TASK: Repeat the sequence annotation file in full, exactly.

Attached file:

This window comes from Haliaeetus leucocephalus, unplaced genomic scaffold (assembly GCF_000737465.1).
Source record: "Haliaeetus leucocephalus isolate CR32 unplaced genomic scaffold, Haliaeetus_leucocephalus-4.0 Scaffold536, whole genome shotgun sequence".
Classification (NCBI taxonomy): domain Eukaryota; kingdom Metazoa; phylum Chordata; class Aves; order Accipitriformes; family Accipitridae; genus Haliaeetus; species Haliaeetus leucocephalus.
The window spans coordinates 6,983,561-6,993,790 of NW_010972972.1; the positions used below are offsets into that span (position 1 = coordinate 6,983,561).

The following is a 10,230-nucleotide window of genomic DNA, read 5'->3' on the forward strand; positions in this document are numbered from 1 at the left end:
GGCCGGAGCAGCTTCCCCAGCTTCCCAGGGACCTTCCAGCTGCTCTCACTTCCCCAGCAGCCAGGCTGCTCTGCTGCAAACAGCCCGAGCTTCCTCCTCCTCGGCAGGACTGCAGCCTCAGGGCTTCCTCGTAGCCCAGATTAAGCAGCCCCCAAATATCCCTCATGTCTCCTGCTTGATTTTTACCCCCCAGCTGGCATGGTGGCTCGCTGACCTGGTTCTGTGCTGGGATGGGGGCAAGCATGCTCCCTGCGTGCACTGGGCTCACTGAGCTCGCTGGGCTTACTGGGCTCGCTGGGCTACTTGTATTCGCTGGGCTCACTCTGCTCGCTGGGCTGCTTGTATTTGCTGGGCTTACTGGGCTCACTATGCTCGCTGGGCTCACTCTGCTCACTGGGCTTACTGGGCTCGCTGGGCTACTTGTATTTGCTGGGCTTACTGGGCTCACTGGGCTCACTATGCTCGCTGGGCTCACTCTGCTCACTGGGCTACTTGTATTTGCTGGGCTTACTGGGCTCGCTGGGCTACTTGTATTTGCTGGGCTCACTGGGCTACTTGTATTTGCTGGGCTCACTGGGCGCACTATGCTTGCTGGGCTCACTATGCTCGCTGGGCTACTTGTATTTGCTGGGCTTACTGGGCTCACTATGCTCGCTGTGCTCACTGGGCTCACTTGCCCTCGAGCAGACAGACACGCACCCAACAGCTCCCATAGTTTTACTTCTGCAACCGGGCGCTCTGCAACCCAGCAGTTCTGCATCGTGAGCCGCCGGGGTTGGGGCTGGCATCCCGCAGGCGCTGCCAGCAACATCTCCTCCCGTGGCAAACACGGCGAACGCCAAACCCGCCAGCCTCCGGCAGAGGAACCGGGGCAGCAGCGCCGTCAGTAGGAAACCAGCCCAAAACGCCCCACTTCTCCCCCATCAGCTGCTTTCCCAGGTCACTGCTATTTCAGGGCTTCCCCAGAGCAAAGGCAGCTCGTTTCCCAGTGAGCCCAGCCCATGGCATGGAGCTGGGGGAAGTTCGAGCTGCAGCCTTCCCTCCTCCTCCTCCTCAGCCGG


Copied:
This window comes from Haliaeetus leucocephalus, unplaced genomic scaffold (assembly GCF_000737465.1).
Source record: "Haliaeetus leucocephalus isolate CR32 unplaced genomic scaffold, Haliaeetus_leucocephalus-4.0 Scaffold536, whole genome shotgun sequence".
Classification (NCBI taxonomy): domain Eukaryota; kingdom Metazoa; phylum Chordata; class Aves; order Accipitriformes; family Accipitridae; genus Haliaeetus; species Haliaeetus leucocephalus.
The window spans coordinates 6,983,561-6,993,790 of NW_010972972.1; the positions used below are offsets into that span (position 1 = coordinate 6,983,561).

The following is a 10,230-nucleotide window of genomic DNA, read 5'->3' on the forward strand; positions in this document are numbered from 1 at the left end:
GGCCGGAGCAGCTTCCCCAGCTTCCCAGGGACCTTCCAGCTGCTCTCACTTCCCCAGCAGCCAGGCTGCTCTGCTGCAAACAGCCCGAGCTTCCTCCTCCTCGGCAGGACTGCAGCCTCAGGGCTTCCTCGTAGCCCAGATTAAGCAGCCCCCAAATATCCCTCATGTCTCCTGCTTGATTTTTACCCCCCAGCTGGCATGGTGGCTCGCTGACCTGGTTCTGTGCTGGGATGGGGGCAAGCATGCTCCCTGCGTGCACTGGGCTCACTGAGCTCGCTGGGCTTACTGGGCTCGCTGGGCTACTTGTATTCGCTGGGCTCACTCTGCTCGCTGGGCTGCTTGTATTTGCTGGGCTTACTGGGCTCACTATGCTCGCTGGGCTCACTCTGCTCACTGGGCTTACTGGGCTCGCTGGGCTACTTGTATTTGCTGGGCTTACTGGGCTCACTGGGCTCACTATGCTCGCTGGGCTCACTCTGCTCACTGGGCTACTTGTATTTGCTGGGCTTACTGGGCTCGCTGGGCTACTTGTATTTGCTGGGCTCACTGGGCTACTTGTATTTGCTGGGCTCACTGGGCGCACTATGCTTGCTGGGCTCACTATGCTCGCTGGGCTACTTGTATTTGCTGGGCTTACTGGGCTCACTATGCTCGCTGTGCTCACTGGGCTCACTTGCCCTCGAGCAGACAGACACGCACCCAACAGCTCCCATAGTTTTACTTCTGCAACCGGGCGCTCTGCAACCCAGCAGTTCTGCATCGTGAGCCGCCGGGGTTGGGGCTGGCATCCCGCAGGCGCTGCCAGCAACATCTCCTCCCGTGGCAAACACGGCGAACGCCAAACCCGCCAGCCTCCGGCAGAGGAACCGGGGCAGCAGCGCCGTCAGTAGGAAACCAGCCCAAAACGCCCCACTTCTCCCCCATCAGCTGCTTTCCCAGGTCACTGCTATTTCAGGGCTTCCCCAGAGCAAAGGCAGCTCGTTTCCCAGTGAGCCCAGCCCATGGCATGGAGCTGGGGGAAGTTCGAGCTGCAGCCTTCCCTCCTCCTCCTCCTCAGCCGG